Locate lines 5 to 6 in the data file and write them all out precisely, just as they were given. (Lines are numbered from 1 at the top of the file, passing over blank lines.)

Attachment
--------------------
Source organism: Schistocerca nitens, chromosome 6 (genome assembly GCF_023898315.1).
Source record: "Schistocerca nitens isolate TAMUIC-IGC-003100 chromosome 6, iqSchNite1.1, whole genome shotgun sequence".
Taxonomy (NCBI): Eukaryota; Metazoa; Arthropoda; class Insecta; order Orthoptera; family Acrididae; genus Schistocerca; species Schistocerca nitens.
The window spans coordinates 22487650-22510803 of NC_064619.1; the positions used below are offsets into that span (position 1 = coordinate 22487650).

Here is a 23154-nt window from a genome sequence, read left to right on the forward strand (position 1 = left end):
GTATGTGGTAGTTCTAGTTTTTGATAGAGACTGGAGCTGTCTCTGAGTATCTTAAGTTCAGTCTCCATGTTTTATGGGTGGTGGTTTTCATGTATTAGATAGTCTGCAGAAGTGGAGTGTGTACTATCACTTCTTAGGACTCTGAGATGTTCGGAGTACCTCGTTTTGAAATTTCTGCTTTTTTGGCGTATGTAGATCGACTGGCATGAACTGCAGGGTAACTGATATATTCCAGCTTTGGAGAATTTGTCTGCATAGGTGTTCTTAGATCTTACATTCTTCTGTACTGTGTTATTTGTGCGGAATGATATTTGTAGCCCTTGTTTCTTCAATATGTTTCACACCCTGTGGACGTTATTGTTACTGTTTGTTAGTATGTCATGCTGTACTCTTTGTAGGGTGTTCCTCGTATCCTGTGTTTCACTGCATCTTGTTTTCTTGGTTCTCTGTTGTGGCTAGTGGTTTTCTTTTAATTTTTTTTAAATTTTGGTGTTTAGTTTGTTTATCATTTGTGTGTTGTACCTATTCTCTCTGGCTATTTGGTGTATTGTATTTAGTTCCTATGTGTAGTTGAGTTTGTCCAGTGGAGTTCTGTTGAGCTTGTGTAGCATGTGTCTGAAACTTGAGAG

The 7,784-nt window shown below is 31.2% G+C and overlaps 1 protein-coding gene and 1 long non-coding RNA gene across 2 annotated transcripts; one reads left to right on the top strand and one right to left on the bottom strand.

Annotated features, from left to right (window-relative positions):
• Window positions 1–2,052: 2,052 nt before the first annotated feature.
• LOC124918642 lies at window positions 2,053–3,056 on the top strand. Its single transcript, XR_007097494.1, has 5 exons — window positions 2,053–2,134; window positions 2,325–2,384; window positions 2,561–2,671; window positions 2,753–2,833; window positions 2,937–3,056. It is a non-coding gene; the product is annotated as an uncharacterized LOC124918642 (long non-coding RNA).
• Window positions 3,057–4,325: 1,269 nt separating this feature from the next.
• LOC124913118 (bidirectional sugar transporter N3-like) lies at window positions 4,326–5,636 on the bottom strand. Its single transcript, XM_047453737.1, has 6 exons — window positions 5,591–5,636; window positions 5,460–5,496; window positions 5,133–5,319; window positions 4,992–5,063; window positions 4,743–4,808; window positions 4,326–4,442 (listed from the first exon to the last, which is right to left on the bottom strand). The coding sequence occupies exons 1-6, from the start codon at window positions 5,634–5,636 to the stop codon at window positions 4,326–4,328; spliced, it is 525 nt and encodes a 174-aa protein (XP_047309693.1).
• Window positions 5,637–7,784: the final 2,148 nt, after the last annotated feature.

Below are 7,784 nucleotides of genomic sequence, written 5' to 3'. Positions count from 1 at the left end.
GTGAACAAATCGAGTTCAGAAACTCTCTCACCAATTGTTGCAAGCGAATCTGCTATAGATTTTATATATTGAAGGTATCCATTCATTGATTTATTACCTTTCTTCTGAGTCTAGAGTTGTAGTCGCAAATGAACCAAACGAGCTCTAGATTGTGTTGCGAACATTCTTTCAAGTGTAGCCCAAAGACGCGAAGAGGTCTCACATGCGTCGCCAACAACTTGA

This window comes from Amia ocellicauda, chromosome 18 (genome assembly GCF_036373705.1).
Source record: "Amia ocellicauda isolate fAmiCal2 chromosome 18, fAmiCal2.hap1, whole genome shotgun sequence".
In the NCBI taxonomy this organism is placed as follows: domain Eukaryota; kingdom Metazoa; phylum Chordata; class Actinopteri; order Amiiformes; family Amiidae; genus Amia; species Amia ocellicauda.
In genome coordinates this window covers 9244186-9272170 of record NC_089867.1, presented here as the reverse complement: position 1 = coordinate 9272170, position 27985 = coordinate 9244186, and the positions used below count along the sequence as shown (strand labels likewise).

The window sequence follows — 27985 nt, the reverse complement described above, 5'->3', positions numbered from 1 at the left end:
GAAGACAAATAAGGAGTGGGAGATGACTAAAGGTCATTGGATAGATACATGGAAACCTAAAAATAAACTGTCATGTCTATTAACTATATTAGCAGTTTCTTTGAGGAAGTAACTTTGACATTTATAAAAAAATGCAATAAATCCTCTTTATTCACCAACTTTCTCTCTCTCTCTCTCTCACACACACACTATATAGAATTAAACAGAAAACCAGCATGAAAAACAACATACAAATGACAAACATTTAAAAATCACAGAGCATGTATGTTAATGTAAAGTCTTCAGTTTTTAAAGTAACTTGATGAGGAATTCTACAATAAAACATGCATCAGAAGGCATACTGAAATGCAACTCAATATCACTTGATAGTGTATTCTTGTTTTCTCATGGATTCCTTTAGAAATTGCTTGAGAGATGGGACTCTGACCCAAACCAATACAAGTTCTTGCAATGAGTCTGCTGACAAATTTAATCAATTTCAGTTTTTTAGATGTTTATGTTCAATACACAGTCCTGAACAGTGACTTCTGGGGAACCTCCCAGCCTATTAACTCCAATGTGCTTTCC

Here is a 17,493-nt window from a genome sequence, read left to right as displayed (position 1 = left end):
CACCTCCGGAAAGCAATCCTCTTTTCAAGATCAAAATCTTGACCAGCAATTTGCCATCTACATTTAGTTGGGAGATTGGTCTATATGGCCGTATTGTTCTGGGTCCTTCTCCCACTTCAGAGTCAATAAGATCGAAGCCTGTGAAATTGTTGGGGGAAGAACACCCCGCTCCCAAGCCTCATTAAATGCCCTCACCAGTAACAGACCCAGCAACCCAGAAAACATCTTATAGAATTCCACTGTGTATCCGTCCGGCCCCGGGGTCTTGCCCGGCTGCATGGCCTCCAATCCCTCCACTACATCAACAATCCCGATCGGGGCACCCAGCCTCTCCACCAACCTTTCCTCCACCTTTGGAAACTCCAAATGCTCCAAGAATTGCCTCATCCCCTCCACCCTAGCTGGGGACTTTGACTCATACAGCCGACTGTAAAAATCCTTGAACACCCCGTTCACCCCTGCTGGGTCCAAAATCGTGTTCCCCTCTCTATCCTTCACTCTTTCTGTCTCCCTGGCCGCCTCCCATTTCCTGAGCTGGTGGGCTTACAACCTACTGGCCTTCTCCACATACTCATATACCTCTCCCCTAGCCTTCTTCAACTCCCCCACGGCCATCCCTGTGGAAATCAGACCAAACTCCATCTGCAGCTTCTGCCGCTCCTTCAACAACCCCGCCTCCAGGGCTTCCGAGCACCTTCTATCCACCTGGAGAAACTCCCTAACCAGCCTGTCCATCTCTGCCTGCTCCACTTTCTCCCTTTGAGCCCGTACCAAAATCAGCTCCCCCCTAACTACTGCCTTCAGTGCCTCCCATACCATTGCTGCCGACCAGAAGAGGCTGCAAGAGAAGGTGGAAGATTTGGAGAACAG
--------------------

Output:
Here is a 23154-nt window from a genome sequence, read left to right on the forward strand (position 1 = left end):
GTATGTGGTAGTTCTAGTTTTTGATAGAGACTGGAGCTGTCTCTGAGTATCTTAAGTTCAGTCTCCATGTTTTATGGGTGGTGGTTTTCATGTATTAGATAGTCTGCAGAAGTGGAGTGTGTACTATCACTTCTTAGGACTCTGAGATGTTCGGAGTACCTCGTTTTGAAATTTCTGCTTTTTTGGCGTATGTAGATCGACTGGCATGAACTGCAGGGTAACTGATATATTCCAGCTTTGGAGAATTTGTCTGCATAGGTGTTCTTAGATCTTACATTCTTCTGTACTGTGTTATTTGTGCGGAATGATATTTGTAGCCCTTGTTTCTTCAATATGTTTCACACCCTGTGGACGTTATTGTTACTGTTTGTTAGTATGTCATGCTGTACTCTTTGTAGGGTGTTCCTCGTATCCTGTGTTTCACTGCATCTTGTTTTCTTGGTTCTCTGTTGTGGCTAGTGGTTTTCTTTTAATTTTTTTTAAATTTTGGTGTTTAGTTTGTTTATCATTTGTGTGTTGTACCTATTCTCTCTGGCTATTTGGTGTATTGTATTTAGTTCCTATGTGTAGTTGAGTTTGTCCAGTGGAGTTCTGTTGAGCTTGTGTAGCATGTGTCTGAAACTTGAGAG